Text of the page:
In mutual steps, Turkey and the U.S. announced that they would resume processing visa applications in both countries in a sign of emerging thaw ahead of Turkish Prime Minister Binali Yildirim‘s visit to the U.S. this week.
The U.S. Embassy in Ankara first said it restarted visa services for the Turkish citizens in limited form, softening its visa policy after a complete suspension that was triggered when a U.S. Consular Staff member was arrested in Istanbul last month.
— US Embassy Turkey (@USEmbassyTurkey) November 6, 2017
Turkey and the U.S. suspended issuing non-immigrant visas on Oct. 8 and relations plunged into a diplomatic dispute over the arrest of Metin Topuz, a long-standing employee of the Consulate and a Drug Enforcement Agency (DEA) Istanbul bureau agent.
“We have received initial high-level assurances from the Government of Turkey that there are no additional local employees of our Mission in Turkey under investigation,” the U.S. Embassy in Ankara said in a statement.
“We have also received initial assurances from the Government of Turkey that our local staff will not be detained or arrested for performing their official duties and that Turkish authorities will inform the U.S. government in advance if the Government of Turkey intends to detain or arrest a member of our local staff in the future,” the statement read.
As a condition for an end to the dispute, outgoing Ambassador John Bass last month said in a press statement that Turkey must provide assurances that such arrests would not take place again in the future. The U.S. side pressed for an explanation from Turkish authorities over the arrest, dismissing terrorism-linked charges against Mr. Topuz as politically motivated.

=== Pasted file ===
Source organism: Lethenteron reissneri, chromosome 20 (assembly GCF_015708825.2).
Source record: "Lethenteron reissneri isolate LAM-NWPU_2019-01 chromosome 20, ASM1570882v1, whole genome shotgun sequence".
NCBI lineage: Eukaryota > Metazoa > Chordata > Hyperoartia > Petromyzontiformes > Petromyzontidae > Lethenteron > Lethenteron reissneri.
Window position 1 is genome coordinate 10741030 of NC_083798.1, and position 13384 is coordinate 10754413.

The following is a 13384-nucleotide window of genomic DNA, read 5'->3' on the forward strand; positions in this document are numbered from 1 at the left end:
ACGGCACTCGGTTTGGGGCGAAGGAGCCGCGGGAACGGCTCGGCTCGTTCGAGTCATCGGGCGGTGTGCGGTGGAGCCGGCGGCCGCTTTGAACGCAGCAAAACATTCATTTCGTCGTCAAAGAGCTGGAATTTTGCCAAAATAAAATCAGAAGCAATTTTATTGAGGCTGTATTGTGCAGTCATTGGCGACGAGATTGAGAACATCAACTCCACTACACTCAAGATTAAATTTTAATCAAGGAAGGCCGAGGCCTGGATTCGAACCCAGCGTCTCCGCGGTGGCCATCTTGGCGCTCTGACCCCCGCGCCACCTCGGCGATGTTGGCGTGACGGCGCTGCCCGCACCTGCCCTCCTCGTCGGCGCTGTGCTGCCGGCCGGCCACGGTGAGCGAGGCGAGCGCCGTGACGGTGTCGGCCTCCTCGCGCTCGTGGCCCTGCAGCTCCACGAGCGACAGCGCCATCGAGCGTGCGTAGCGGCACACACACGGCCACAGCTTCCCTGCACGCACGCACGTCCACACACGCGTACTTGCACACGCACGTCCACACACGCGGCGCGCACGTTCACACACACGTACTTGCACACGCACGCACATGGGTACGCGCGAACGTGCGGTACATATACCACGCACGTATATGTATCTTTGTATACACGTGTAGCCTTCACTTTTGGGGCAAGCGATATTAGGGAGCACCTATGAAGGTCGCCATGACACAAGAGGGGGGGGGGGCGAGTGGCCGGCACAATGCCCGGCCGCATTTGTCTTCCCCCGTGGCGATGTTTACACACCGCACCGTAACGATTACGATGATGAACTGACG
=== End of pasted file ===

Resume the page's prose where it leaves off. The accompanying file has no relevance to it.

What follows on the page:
The Turkish Embassy in Washington, D.C., was quick to follow the suit, announcing that it would match the move. It did not, however, say that there had been any assurances.
Turkey’s detention of several locally employed staff at U.S. diplomatic missions across the country boiled down tense relations into a new level not seen in recent memory. Turkish prosecutors accused Mr. Topuz of having links to Gulen movement and several fugitive police officers.
The U.S. regards charges as politically-driven.
“We continue to have serious concerns about the existing cases against arrested local employees of our Mission in Turkey. We are also concerned about the cases against U.S. citizens who have been arrested under the state of emergency,” the U.S. Embassy said in the statement.
“U.S. officials will continue to engage with their Turkish counterparts to seek a satisfactory resolution of these cases.”